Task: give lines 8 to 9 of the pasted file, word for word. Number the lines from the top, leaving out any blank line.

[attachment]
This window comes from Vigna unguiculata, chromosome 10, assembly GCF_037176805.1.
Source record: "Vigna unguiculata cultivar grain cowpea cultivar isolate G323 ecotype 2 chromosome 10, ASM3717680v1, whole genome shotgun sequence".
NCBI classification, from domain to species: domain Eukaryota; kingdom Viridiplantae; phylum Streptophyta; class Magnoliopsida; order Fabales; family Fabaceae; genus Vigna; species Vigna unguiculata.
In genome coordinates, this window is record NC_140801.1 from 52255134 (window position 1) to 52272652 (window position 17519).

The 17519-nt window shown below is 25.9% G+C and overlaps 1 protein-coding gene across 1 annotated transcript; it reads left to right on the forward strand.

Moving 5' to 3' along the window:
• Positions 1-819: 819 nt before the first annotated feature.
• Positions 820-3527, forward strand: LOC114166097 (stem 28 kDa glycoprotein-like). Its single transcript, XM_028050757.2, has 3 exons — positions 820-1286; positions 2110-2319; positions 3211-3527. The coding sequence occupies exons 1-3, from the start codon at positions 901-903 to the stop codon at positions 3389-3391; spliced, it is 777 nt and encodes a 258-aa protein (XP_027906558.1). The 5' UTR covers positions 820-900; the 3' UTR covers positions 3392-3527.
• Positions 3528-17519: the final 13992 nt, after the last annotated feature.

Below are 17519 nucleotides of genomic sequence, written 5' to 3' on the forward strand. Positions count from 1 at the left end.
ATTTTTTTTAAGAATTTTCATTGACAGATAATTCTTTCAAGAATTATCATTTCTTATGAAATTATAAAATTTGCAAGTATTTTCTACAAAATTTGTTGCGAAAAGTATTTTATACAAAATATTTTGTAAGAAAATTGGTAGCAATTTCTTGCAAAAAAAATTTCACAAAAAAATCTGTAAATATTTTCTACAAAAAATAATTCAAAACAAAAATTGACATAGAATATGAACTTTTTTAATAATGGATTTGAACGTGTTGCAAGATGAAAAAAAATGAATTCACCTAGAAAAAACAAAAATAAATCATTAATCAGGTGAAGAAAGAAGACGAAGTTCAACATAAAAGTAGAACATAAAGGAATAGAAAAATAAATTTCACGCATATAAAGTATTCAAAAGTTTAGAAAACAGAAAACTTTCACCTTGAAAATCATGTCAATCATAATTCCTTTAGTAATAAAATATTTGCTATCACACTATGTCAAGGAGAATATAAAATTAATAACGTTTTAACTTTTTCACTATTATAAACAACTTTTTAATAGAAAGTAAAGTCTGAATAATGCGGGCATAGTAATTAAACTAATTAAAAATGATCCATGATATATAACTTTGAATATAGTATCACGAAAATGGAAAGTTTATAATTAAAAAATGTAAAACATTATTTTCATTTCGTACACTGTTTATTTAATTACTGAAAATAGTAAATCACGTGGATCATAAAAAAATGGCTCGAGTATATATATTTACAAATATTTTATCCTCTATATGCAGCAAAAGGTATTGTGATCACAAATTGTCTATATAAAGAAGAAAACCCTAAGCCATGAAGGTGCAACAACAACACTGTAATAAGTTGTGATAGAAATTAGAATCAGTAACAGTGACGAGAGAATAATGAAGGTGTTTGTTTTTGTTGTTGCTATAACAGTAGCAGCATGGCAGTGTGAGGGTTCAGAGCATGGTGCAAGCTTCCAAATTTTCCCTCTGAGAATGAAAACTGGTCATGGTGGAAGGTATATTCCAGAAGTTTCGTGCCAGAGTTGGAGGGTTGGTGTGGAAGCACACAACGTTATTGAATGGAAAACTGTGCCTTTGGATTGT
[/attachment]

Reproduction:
• Positions 820-3527, forward strand: LOC114166097 (stem 28 kDa glycoprotein-like). Its single transcript, XM_028050757.2, has 3 exons — positions 820-1286; positions 2110-2319; positions 3211-3527. The coding sequence occupies exons 1-3, from the start codon at positions 901-903 to the stop codon at positions 3389-3391; spliced, it is 777 nt and encodes a 258-aa protein (XP_027906558.1). The 5' UTR covers positions 820-900; the 3' UTR covers positions 3392-3527.
• Positions 3528-17519: the final 13992 nt, after the last annotated feature.